. if the republicans are right, they watch them filibuster on behalf of america's oldest, most hated natural enemy on the choice of voters, that is, the vested big money interests. the gop kicking off a possible implosion by handing harry reid the opportunity to call them out today on a so-called secret meeting between mitch mcconnell, john cornyn and wall street fat cats. republicans are still united in their opposition to president obama's wall street reform bill, claiming to have the 41 votes they would need to keep the bill from coming to a vote. the aides citing a letter that minority leader mcconnell send to majority leader reid last week in which senator mcconnell did not explicitly say the republicans would filibuster but maintained the votes were there to do so. among those votes, senator collins whom the white house had been hoping to win over. telling reporters, she wants to go to the floor with a bipartisan bill. from the health care debate, we all know what that is, a republican bill they want the majority to accept. majority leader reid responding in a statement saying senator mcconn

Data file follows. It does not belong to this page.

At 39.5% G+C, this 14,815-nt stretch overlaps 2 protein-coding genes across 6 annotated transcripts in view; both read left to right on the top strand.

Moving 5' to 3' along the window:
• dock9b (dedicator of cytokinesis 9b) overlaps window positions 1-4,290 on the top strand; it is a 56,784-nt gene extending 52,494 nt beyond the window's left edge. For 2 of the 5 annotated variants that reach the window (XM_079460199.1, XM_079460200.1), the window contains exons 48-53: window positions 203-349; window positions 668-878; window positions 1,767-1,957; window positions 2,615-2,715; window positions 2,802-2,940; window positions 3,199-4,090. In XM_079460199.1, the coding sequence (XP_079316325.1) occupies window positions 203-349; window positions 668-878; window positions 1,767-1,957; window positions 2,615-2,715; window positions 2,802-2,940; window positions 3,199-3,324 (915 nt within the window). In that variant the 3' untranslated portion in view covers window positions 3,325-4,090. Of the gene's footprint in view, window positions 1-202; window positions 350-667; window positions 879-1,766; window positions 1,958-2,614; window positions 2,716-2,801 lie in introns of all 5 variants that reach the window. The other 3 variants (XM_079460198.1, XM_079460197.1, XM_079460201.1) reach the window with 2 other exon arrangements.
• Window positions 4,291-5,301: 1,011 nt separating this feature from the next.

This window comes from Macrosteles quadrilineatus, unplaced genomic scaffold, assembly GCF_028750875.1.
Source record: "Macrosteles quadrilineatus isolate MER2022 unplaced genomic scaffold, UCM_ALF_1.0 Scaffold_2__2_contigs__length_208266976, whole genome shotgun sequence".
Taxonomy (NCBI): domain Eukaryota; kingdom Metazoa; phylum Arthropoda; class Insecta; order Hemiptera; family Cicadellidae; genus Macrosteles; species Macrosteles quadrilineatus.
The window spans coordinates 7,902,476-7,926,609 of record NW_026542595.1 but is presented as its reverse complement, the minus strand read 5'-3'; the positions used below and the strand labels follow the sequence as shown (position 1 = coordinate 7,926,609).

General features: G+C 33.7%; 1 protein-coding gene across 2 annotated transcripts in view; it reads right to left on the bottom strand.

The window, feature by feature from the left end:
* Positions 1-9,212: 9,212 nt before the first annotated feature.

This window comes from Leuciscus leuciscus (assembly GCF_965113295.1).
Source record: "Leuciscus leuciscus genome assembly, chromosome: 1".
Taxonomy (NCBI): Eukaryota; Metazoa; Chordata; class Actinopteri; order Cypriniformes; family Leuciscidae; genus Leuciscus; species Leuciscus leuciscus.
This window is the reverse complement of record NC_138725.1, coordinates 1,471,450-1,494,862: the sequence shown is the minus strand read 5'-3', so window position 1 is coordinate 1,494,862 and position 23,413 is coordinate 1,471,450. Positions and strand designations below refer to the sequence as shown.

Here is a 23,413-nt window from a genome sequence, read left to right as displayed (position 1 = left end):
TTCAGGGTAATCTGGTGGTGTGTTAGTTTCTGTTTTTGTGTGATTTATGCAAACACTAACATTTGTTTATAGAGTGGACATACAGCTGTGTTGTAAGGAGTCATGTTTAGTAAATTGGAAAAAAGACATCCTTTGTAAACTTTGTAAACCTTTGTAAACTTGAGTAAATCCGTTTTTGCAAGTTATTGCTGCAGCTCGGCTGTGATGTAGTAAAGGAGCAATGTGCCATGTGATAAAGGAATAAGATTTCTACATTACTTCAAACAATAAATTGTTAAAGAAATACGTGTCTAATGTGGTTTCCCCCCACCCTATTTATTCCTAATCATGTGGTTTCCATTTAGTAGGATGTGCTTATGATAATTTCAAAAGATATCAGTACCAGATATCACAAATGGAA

with america by labor day. but our lead tonight, wall street reform. as this takes shape on capitol hill, cleaning up wall street is the goal. we'll tell you about the negotiations under way, the big hang-ups and what it means for your money. we'll also go wall to wall tonight on a day goldman sachs reports record profits. we'll show you where goldman gives, which politicians get and how it influences the debate in washington. in "one-on-one" the focus middle east peace. we talk to a man with experience negotiating for the united states who now says we have the wrong assumptions in the arab/israeli conflict. the most person you don't know tonight will tell you something you don't want to hear. $770 million of your money wasted on a project that was supposed to make big improvements in border security. >>> it's been 18 months now since wall street's collapse. almost sent the country into a depression. and your congress has done exactly nothing to keep it from happening again. they're trying and tonight there's some optimism of a bipartisan deal in the senate. i know, we'll believe it when